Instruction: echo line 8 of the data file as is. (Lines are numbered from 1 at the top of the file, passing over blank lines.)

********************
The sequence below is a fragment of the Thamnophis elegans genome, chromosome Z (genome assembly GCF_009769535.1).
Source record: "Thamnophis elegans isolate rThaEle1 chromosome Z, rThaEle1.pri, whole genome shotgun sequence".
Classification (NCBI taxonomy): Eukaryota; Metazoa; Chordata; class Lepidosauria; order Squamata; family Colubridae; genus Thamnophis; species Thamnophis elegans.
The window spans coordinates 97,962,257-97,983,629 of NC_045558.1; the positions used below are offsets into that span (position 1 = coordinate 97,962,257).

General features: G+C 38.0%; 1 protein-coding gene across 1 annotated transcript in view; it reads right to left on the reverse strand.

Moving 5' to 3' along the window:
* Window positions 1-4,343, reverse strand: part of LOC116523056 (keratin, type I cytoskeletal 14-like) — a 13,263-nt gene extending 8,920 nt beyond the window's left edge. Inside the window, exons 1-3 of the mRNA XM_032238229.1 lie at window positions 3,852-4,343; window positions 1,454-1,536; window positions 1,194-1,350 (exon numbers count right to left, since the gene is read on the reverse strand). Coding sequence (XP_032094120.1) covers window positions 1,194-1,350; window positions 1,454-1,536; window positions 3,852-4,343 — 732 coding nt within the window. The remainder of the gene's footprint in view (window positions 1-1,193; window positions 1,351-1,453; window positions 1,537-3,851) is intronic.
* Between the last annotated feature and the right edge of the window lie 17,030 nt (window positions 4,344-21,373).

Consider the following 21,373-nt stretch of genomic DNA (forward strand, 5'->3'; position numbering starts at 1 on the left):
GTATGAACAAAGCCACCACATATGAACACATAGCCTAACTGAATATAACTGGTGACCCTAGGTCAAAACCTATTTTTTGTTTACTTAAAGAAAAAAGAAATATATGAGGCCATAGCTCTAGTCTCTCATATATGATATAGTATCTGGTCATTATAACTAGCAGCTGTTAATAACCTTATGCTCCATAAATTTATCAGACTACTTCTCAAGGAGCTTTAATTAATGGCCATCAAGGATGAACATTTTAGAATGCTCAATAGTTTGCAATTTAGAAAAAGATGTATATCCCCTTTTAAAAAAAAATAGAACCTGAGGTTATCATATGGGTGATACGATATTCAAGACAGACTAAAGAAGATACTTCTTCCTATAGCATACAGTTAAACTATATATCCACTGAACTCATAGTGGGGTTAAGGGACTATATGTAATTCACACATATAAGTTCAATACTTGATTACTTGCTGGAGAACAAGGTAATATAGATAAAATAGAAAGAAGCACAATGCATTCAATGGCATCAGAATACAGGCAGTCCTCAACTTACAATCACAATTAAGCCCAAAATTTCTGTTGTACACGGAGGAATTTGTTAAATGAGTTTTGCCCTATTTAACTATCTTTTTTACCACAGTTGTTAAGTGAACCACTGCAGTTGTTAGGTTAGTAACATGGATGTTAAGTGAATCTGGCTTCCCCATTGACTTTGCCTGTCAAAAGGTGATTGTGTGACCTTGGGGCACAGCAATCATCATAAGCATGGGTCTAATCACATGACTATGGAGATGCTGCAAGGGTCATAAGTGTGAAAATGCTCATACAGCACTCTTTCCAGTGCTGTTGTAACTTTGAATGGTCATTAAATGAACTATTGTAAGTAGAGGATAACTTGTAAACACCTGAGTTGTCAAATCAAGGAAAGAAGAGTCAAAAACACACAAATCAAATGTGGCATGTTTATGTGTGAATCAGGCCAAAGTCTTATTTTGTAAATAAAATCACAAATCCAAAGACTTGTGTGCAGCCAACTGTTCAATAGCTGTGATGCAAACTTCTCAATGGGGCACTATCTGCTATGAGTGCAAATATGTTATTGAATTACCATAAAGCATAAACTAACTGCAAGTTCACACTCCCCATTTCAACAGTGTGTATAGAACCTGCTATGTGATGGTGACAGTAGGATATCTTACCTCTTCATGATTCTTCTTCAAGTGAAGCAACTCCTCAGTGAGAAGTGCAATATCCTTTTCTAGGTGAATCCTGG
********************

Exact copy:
* Between the last annotated feature and the right edge of the window lie 17,030 nt (window positions 4,344-21,373).